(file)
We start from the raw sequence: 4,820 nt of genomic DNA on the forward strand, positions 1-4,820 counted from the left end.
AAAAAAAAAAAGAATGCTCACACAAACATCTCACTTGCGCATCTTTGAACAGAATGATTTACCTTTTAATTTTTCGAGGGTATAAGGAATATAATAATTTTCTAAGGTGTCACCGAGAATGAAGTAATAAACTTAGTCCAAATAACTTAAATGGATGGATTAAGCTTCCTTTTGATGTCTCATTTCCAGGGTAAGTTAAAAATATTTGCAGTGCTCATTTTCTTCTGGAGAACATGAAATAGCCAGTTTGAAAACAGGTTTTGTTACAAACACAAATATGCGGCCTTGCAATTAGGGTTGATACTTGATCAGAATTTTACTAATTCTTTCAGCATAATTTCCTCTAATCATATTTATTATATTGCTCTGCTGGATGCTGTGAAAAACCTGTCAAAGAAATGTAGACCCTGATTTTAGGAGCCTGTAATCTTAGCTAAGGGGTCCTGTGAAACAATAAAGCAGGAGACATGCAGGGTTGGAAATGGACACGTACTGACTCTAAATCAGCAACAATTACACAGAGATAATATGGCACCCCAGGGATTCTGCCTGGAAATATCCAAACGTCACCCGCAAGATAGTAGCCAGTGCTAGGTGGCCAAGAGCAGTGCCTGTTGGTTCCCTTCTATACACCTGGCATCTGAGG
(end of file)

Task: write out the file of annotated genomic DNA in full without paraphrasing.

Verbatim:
We start from the raw sequence: 4,820 nt of genomic DNA on the forward strand, positions 1-4,820 counted from the left end.
AAAAAAAAAAAGAATGCTCACACAAACATCTCACTTGCGCATCTTTGAACAGAATGATTTACCTTTTAATTTTTCGAGGGTATAAGGAATATAATAATTTTCTAAGGTGTCACCGAGAATGAAGTAATAAACTTAGTCCAAATAACTTAAATGGATGGATTAAGCTTCCTTTTGATGTCTCATTTCCAGGGTAAGTTAAAAATATTTGCAGTGCTCATTTTCTTCTGGAGAACATGAAATAGCCAGTTTGAAAACAGGTTTTGTTACAAACACAAATATGCGGCCTTGCAATTAGGGTTGATACTTGATCAGAATTTTACTAATTCTTTCAGCATAATTTCCTCTAATCATATTTATTATATTGCTCTGCTGGATGCTGTGAAAAACCTGTCAAAGAAATGTAGACCCTGATTTTAGGAGCCTGTAATCTTAGCTAAGGGGTCCTGTGAAACAATAAAGCAGGAGACATGCAGGGTTGGAAATGGACACGTACTGACTCTAAATCAGCAACAATTACACAGAGATAATATGGCACCCCAGGGATTCTGCCTGGAAATATCCAAACGTCACCCGCAAGATAGTAGCCAGTGCTAGGTGGCCAAGAGCAGTGCCTGTTGGTTCCCTTCTATACACCTGGCATCTGAGG